Subscribe to our free daily newsletters
. Earth Science News .




Subscribe to our free daily newsletters



A Boost For Solar Cells With Photon Fusion

Experiment to show the changes in the wavelength. The green light directed into the solution reappears as blue light after it has been converted. Image: Max Planck Institute for Polymer Research.
by Staff Writers
Mainz, Germany (SPX) Oct 16, 2006
Researchers at the Max Planck Institute for Polymer Research in Mainz have developed a process with which longwave light from a normal light source can be converted to shortwave light.

An innovative process that converts low-energy longwave photons (light particles) into higher-energy shortwave photons has been developed by a team of researchers at the Max Planck Institute for Polymer Research in Mainz and at the Sony Materials Science Laboratory in Stuttgart. With the skillful combination of two light-active substances, the scientists have, for the first time, manipulated normal light, such as sunlight, to combine the energy in photons with particular wavelengths (Physical Review Letters, October 4, 2006).

This has previously only been achieved with a similar process using high-energy density laser light. The successful outcome of this process could lay the foundation for a new generation of more efficient solar cells.

The efficiency of solar cells today is limited, among other reasons, by the fact that the longwave, low-energy part of the sunlight cannot be used. A process that increases the low level of energy in the light particles (photons) in the longwave range, shortening their wave length, would make it possible for the solar cells to use those parts of light energy that, up to now, have been lost, resulting in a drastic increase in their efficiency.

The equivalent has only been achieved previously with high-energy density laser light which, under certain conditions, combines two low-energy photons into one high-energy photon - a kind of photonic fusion.

This is a significant step forward for the scientists at the Max Planck Institute for Polymer Research and at the Sony Materials Science Laboratory. In developing this process, they have succeeded, for the first time, in pairing up photons from normal light, thus altering the wavelength. They used two substances in solution, platinum octaethyl porphyrin and diphenylan-thracene, which converted the longwave green light from a normal light source into shortwave blue light. Similar to the process in laser light, this also pairs up photons, but in a different way.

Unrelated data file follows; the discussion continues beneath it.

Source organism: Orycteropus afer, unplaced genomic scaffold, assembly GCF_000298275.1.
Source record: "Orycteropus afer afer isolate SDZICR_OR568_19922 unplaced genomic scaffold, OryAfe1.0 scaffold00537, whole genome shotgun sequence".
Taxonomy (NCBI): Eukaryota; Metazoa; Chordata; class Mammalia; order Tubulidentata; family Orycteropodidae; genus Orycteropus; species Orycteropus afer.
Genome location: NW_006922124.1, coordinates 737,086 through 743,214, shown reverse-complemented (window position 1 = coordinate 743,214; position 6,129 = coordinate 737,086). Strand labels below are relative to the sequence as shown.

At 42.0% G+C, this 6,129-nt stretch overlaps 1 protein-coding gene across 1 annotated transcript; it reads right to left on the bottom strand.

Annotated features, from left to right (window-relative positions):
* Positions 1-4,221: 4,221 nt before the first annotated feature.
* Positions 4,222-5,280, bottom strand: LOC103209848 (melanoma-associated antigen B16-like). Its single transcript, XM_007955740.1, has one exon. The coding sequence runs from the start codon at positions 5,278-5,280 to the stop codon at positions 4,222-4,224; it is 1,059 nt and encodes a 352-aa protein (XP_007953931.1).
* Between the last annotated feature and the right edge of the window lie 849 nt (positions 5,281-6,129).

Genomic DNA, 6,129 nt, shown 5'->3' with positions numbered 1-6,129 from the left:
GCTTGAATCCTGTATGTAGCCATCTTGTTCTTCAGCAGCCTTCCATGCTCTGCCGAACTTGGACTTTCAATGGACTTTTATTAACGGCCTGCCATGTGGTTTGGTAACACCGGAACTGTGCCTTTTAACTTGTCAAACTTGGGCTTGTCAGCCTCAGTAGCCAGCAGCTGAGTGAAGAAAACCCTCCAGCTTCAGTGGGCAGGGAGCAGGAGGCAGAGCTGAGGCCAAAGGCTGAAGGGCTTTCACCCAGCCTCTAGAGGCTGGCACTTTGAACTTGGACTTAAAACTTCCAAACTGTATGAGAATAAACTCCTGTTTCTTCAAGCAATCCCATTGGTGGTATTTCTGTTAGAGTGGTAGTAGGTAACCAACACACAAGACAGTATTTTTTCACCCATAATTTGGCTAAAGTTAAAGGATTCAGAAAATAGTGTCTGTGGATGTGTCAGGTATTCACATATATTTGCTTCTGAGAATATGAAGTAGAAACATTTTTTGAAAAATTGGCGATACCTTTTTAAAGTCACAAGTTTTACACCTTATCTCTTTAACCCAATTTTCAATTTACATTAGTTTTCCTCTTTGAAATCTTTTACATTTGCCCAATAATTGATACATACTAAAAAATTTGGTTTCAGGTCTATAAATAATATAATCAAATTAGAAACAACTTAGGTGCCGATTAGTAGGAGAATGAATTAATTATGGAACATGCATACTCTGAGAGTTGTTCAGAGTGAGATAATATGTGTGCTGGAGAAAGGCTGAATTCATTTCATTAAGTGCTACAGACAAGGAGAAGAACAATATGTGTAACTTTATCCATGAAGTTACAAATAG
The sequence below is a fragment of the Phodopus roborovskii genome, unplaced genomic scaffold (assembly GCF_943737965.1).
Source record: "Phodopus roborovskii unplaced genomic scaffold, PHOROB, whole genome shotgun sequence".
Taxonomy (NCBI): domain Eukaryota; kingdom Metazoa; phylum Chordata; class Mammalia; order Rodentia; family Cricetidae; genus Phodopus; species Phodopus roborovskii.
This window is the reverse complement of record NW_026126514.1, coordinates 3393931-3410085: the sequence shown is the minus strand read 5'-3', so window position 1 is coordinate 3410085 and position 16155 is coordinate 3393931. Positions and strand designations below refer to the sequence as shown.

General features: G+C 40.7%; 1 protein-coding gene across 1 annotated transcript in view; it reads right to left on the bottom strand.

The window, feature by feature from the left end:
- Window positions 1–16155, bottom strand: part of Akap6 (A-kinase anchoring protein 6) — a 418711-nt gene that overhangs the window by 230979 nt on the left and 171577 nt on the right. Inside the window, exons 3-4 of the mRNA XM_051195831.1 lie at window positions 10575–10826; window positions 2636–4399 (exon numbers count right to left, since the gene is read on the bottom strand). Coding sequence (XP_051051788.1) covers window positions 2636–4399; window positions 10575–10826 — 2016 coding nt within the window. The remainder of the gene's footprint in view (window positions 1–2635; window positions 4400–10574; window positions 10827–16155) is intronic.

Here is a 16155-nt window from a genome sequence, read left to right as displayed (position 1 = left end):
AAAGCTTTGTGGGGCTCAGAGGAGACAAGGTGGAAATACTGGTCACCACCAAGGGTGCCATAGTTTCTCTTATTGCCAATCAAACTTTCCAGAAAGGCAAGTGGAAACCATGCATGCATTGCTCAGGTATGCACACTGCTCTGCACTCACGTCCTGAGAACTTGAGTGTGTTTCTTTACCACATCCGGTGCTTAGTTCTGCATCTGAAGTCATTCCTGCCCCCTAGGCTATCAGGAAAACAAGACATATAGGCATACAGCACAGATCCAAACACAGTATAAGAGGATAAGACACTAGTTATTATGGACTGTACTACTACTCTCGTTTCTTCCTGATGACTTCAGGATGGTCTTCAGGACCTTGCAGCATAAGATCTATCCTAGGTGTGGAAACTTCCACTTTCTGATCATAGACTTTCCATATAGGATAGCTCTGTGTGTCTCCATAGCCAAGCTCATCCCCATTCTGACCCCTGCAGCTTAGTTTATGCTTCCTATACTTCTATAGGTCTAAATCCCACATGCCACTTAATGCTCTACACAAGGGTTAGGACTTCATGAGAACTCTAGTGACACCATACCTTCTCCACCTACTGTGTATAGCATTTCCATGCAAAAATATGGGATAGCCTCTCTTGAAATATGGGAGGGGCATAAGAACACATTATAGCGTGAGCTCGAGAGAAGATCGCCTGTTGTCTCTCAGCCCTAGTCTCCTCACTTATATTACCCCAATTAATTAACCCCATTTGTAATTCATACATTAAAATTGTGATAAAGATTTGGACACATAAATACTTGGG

When a molecule is manipulated by laser light to take up two photons, which is only probable if it is literally bombarded with a laser beam of photons, the molecules in this case only receive one photon. Two photon partners are brought together between the molecules via a different mechanism called triplet-triplet annihilation. By selecting different, corresponding "matchmaker" molecules, it is possible to combine the energy from photons from the entire sunlight spectrum.

The two substances developed by the researchers as "photon matchmakers" have quite different properties. Whereas one serves as an "antenna" for green light (antenna molecule), the other pairs the photons, connecting the two low-energy green photons into one high-energy blue photon, which it transmits as an emitter (emitter molecule).

This is what happens in detail: first the antenna molecule absorbs a green low-energy photon and passes it to the emitter molecule as a package of energy. Both molecules store the energy one after the other in "excited" states. Then, two of the energy-loaded emitter molecules react with each other - one molecule passes its energy package to the other. This returns one molecule to its low-energy state.

The other, conversely, achieves a very high-energy state that stores the double energy package. This state rapidly collapses when the large energy package is sent out in the form of a blue photon. Although this light particle is of a shorter wave length and higher in energy than the green light emitted initially, the end effect is that no energy is generated, but the energy from two photons is combined into one.